I was actually going to write a blog about this incident in the summer. I even had a title for it: "The One That Got Away". One thing about my writing process is that titles are one of the last things that I do. It doesn’t matter if it’s a blog, an essay, or a novel. I almost never come up with the title until after I’ve written the piece itself (I don’t have a title for this one yet). So the fact that I already had a title meant that I was pretty much done the mental development process, and all that was left to do was type it out. But I never did. I don’t know why.

Anyhow, before the end of the summer, I stopped by the office of the Dean of Students to chat. During our conversation, I told him about Will, and asked him to do his best to make sure that Will enjoyed himself when the year began. He said he would, but that ultimately it was Will’s choice whether he enjoyed himself or not.

Okay, we’re done with the flashback. Fast forward to last Wednesday.

I was just about to leave my school after a most enjoyable day when I noticed a boy who looked oddly familiar, laughing with some friends. I couldn’t put a name to the face though. Fortunately, one of his friends helped me out: "Hey Will…", one of them said. And I thought to myself "Holy shit!"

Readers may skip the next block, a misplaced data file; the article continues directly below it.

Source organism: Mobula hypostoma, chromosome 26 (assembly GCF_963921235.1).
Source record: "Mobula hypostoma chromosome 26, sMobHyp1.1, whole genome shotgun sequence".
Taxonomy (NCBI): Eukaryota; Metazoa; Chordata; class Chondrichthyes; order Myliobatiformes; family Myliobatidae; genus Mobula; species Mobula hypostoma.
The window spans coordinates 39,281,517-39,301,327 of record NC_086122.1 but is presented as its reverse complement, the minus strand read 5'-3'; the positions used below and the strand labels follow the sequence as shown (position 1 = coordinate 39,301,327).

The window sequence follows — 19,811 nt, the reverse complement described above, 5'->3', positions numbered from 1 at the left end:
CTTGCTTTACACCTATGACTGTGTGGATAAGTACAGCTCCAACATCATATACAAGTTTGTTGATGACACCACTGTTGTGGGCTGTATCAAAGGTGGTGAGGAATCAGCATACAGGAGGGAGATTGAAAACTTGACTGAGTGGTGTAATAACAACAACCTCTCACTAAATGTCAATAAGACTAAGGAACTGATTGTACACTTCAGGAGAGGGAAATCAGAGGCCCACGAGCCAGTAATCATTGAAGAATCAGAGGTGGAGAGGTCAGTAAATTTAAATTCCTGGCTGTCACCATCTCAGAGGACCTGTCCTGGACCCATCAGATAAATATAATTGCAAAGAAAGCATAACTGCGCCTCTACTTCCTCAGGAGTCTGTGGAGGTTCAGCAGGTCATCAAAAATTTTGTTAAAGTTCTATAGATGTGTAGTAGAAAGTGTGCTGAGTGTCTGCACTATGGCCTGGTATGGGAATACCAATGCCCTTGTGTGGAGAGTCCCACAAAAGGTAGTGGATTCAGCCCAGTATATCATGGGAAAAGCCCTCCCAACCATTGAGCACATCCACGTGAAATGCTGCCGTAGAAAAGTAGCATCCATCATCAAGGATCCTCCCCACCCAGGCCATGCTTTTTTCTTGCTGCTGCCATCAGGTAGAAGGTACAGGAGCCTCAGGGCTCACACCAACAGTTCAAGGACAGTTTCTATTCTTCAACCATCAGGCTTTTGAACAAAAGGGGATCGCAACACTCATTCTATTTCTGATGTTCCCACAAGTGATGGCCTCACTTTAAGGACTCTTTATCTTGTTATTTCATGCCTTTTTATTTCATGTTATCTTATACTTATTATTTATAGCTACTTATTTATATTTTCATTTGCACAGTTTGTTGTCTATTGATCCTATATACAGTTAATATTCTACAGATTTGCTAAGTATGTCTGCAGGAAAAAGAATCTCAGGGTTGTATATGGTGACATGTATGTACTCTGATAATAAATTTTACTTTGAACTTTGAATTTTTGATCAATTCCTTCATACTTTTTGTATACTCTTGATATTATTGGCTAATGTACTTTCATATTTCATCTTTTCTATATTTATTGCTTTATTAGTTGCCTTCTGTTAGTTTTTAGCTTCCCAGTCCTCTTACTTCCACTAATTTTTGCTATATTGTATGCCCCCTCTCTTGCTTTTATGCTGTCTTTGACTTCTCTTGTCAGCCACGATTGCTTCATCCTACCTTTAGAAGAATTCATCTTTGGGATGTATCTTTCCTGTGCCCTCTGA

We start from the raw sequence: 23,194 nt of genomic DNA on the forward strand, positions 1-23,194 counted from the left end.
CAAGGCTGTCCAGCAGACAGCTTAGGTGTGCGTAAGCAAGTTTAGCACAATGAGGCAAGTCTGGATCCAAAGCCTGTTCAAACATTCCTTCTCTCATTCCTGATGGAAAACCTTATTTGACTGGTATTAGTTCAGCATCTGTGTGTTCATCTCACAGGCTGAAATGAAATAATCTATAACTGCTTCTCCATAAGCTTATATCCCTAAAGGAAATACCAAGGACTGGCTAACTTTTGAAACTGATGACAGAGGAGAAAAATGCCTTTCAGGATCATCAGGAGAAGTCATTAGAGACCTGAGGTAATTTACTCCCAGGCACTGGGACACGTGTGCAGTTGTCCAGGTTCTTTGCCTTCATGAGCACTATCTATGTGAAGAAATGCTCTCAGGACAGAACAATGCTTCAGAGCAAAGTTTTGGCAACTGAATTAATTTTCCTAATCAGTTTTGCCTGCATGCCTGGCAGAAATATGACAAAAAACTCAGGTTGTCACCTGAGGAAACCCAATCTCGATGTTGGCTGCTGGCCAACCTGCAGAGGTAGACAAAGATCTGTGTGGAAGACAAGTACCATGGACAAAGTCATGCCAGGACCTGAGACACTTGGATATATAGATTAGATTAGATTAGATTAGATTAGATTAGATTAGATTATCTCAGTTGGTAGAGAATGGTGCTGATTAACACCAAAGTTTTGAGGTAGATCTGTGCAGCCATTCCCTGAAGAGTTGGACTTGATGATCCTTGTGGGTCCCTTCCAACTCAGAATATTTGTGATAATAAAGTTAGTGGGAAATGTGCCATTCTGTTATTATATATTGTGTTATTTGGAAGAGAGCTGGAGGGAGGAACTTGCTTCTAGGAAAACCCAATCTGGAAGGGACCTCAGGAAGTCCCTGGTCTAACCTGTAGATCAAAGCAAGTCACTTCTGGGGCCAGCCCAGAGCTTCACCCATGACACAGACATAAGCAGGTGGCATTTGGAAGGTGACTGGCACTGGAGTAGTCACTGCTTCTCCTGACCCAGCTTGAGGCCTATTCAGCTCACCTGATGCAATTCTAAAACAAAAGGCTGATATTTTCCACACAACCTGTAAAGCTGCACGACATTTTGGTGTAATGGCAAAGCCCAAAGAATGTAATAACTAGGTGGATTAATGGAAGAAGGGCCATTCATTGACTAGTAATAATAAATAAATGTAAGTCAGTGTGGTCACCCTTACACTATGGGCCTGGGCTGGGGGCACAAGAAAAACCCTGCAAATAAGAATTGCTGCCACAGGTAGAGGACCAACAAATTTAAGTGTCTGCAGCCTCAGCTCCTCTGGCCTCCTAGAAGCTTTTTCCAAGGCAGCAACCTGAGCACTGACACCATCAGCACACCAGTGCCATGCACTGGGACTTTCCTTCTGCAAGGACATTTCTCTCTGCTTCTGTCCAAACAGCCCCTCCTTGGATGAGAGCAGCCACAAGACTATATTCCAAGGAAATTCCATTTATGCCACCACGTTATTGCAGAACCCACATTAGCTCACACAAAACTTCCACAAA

He was a far cry from the gloomy smart-ass that I had met eight months before, but it was definitely the same Will. I asked him his name just to confirm. It was him.

"I remember you," I said. "You were the biggest prick at the uniform fitting in the summer."

A little blunt? Maybe. But I could tell that he was in a good mood, and wouldn’t be offended.

"Yeah," he said, looking slightly embarrassed. "Sorry about that."

"You really didn’t want to go to this school, eh?"

"I changed my mind," he said. "This place is great."

"You have lots of friends here then? You’re having fun?"

"Yeah," he said. "I love it here."

"I’m glad to hear that," I said. "Take care."

It was such a short conversation, but it was the highlight of my week. I don’t know who was responsible for Will’s change of heart. Did the Dean act on my recommendation and help Will out somehow? I’d love to take some credit, but there’s no way of knowing for sure. And it doesn’t even matter anyhow. Somewhere along the line, someone helped him. Someone changed his mind. It doesn’t matter who it was. All that matters is that there is a boy who is happy now who otherwise wouldn’t be. Someone gave him the two years of happiness that I missed out on.

I don’t usually bring religion into this place, but I think the best way to sum up my feelings about this is in a Bible passage. You all know the one: "There will be more joy in heaven over one sinner who repents than over ninety-nine righteous persons who need no repentance." In the same way, seeing Will happy brought me more joy than seeing the smiling faces of ninety-nine other people.